- Sage Nutri Juicer If you're in the USA, you'll need a Breville Juice Fountain (which is the same thing!)
- 5 gallon plastic fermenting bucket
- Swing top bottles
- Hydrometer (optional)
- Thermometer (optional)
- 6" PVC pipe x 3' long (optional)
- Filter bag 9" x 16" (23 x 40cm) (optional)
Step 2: Ingedients
- Cider making yeast
Please do not add a dead rat into the brew. Yes, I know it's called 'Dead Rat™ Cider', but actually, there is NO DEAD RAT! There's not even a dead possum. There are no dead animals used in this recipe.
Step 3: Procedure
1.Source your apples and/or pears. Many people on my island have apple trees and let the apples go to waste so they can be obtained for free, with permission of course!
2. Check the apples for bugs etc, make sure that they are ripe and wash in potable water. Bruised apples are ok but not rotten ones!
3. Fire up the juicer and bang the apples through it as fast as possible. It is actually almost impossible to destroy this machine as there are some very fancy electronics that stop it from being overloaded. The best speed that I had with the BJE410UK was 60 L of apple juice per hour!
4. Pour the apple juice into a 30 L plastic tub and scoop off the foamy stuff that rises to the top and discard (see photo). A strainer bag could be used at this point to remove most of the coarse material and increase the yield slightly, but is not essential. My strainer bag is fastened to the top of a 6" PVC soil pipe that has been slotted out with a jigsaw (see photo). The gunk left in the filter bag is called 'Lees' and can be used to make nice apple flavoured bread or cakes.
5. Pasteurise the apple juice by heating it to 80 degrees C for 5 minutes in a large stainless steel stock pot. This will kill most of the bacteria and yeast that will be in it.
6. Allowed to cool to below 25°C and pitch in the yeast. Measure the specific gravity if you want to know the final alcohol strength (optional).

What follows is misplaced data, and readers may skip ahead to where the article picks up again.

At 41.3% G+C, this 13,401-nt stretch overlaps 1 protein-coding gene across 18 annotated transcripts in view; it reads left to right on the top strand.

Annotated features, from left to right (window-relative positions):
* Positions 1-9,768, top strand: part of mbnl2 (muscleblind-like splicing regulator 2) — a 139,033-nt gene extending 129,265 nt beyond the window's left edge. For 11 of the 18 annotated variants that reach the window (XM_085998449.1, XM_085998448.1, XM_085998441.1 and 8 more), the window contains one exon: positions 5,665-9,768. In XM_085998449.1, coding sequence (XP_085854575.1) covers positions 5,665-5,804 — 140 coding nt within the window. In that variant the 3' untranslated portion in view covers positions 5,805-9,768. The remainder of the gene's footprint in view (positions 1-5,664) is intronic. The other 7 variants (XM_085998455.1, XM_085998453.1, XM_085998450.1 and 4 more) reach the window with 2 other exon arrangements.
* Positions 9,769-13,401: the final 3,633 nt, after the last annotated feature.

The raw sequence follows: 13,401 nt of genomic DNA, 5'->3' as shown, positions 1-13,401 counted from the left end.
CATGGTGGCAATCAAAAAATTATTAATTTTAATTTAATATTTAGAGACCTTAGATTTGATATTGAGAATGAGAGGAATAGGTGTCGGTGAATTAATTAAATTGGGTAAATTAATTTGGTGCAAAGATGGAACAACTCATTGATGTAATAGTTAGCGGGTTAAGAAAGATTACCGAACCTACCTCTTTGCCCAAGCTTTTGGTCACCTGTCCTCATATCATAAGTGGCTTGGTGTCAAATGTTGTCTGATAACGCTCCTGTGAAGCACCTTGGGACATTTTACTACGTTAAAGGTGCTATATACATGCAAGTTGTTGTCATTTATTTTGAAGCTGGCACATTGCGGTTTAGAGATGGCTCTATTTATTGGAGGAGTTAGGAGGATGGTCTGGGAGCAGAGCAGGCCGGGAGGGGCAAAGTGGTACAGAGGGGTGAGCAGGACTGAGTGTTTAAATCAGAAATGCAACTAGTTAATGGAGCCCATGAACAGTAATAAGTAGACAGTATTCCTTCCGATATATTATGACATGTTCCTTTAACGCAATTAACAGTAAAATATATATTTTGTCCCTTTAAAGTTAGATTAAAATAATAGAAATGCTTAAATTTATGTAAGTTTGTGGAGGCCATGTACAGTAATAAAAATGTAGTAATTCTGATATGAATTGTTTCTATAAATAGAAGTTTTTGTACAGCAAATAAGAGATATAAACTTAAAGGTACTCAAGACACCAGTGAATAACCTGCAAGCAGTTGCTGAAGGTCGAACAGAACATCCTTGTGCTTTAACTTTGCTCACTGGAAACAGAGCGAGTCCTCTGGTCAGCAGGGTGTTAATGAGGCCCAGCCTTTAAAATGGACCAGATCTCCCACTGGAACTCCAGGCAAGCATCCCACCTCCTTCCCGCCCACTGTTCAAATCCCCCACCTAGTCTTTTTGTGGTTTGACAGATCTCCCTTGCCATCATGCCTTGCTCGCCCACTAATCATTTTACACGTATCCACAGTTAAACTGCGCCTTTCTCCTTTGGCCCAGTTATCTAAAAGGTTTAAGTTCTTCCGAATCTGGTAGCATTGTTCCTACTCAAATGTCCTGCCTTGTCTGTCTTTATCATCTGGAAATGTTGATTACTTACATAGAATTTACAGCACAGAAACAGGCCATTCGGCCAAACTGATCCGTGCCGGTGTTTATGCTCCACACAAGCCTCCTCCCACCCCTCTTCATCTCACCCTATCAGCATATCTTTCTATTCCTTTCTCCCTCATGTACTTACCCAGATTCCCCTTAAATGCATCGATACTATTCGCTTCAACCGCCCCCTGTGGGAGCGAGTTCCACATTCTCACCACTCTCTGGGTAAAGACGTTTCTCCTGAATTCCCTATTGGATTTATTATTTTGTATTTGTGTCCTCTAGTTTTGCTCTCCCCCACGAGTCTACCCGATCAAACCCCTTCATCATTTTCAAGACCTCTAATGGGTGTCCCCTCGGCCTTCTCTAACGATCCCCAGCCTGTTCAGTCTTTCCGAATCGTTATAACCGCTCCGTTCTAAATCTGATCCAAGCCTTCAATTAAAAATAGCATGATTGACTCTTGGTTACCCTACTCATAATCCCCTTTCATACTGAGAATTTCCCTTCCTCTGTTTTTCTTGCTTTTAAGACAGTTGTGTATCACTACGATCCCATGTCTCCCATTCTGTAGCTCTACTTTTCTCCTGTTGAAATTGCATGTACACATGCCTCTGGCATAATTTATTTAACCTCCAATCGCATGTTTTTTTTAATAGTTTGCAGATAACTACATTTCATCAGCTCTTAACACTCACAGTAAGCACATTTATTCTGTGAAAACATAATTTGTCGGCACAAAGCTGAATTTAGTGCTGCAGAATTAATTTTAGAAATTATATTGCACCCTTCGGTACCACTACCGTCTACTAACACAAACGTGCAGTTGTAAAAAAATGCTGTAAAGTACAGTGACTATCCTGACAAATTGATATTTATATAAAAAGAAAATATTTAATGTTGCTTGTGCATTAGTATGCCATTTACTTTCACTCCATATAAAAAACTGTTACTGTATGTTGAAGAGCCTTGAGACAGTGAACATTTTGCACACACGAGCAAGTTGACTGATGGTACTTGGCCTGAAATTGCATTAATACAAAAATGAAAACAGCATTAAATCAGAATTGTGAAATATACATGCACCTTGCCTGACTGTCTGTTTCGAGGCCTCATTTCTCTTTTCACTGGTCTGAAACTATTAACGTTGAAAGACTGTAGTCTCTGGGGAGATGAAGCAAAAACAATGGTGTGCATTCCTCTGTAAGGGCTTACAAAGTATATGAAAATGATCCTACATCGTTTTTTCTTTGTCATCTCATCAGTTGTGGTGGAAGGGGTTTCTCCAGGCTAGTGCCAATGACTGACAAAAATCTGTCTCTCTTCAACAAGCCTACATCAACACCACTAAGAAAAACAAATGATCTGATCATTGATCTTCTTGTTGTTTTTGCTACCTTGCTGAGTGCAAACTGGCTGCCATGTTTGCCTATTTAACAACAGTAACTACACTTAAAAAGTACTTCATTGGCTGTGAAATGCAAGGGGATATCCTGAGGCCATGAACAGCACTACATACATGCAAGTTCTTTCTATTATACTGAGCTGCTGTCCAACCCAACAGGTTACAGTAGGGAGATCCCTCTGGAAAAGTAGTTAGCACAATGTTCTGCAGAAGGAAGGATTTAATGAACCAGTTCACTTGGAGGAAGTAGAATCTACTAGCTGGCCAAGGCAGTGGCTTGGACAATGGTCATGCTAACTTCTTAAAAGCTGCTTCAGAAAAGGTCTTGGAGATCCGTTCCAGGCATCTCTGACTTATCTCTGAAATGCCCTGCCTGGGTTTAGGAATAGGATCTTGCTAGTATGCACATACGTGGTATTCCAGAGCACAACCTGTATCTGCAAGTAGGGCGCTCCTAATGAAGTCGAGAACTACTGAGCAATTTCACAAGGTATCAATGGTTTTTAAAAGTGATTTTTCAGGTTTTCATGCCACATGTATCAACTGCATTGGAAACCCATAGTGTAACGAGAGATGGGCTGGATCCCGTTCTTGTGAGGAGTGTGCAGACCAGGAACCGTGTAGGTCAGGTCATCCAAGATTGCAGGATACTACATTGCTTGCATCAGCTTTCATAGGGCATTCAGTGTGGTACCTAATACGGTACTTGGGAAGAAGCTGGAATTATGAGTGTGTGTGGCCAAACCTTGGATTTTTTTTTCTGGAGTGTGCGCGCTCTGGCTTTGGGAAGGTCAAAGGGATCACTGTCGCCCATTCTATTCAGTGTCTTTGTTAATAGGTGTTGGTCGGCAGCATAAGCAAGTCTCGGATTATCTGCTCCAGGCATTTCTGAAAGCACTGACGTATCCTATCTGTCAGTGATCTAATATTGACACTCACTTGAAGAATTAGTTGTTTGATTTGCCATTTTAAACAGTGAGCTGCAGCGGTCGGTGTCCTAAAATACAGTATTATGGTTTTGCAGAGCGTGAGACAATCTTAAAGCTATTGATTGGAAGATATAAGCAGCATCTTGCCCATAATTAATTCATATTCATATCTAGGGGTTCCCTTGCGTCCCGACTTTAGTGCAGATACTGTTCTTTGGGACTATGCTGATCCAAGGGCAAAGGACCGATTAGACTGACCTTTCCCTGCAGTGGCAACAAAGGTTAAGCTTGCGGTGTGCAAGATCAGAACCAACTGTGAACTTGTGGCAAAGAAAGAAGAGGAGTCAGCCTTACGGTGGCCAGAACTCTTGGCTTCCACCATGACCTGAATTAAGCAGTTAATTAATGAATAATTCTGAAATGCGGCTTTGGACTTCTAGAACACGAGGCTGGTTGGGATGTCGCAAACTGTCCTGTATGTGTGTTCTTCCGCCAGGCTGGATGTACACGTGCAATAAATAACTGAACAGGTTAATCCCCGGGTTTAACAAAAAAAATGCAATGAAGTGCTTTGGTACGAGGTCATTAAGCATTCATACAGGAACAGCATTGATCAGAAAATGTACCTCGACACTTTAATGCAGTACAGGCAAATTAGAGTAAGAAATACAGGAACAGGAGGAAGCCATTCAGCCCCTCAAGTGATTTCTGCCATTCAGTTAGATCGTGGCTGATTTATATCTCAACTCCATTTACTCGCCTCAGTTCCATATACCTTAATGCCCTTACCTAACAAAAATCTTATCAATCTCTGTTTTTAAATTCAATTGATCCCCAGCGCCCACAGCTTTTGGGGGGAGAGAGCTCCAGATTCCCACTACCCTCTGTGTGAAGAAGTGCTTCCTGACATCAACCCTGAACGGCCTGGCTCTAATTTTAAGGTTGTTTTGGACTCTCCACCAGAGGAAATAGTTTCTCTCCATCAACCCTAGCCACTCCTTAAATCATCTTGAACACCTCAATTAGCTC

7. Sterilise the 30 l plastic tub with boiling water. Chemicals are totally unnecessary .
8. Snap on the lid, which should have a airlock mounted in it to prevent oxygen fri turning the alcohol to acetic acid (vinegar).
9. Leave in a warm place to ferment. This should be finished after approx. 1 month.
10. Measure the specific gravity again (optional), sterilise the bottles with boiling water and add exactly 8g of sugar per litre of cider for lots of fizz. If you want a more moderate fizz, use 4g of sugar. Don't try and put the sugar into the bottles with a teaspoon as it is very messy - work out the maths and add the sugar to the main tub . An alternative is to use small stainless steel kegs and bottled carbon dioxide. Don't use the plastic pressure kegs as they are totally useless as the pressure causes them to leak. If using bottles, make sure that the tops are very well secured as the pressure may blow them off. All bottles used must be resistant to the pressures generated by the sugar. Swing top bottles are best!
11. Leave the bottles for another 20 days to generate carbon dioxide and go fizzy.
12. Carefully open the top of the bottle, preparing for a whole load of fizzy bubbles to come out. It may well be just like champagne! DO NOT shake the bottle and aim it at your friend as this will waste the cider.
13. Now drink and hopefully it will taste delicious. Please drink sensibly - one 500ml bottle per day would be a maximum amount.
Step 4: Labelling
Feel free to use my amazing Dead Rat™ Cider labels. Not for commercial use.
Step 5: Tasting the Cider
The panel of expert cider drinkers at Ffarm Moelyci put the Dead Rat™ through it's paces. Unfortunately, although people liked the taste of the cider, nobody could taste the special Dead Rat™ flavour.
Step 6: Final
So there we have it, how to make Normandy cider, a recipe handed down through the generations in one family only to be stolen by one man disguised as a donkey. There are lessons to be learnt, for one I would never use the donkey disguise again as I had no idea how intense the relationship between a farm hand and a donkey could get! I think a smelly old goat with very big horns would have been more appropriate.
Also, as you may have guessed, there is probably a lot more to cider making than the aforementioned. One thing that would be a good idea is to brew each apple variety in different fermenting vessels and compare and contrast the different tastes. This would then lead to blending where two or more varieties would be blended together to create a new and more interesting flavour. The possibilities are endless as there are many hundreds of different apple varieties and each tree grows differently depending on the environmental conditions such as soil, sunshine, temperature etc. More information can be found here: http://cider.org.uk/
Happy cider making everybody!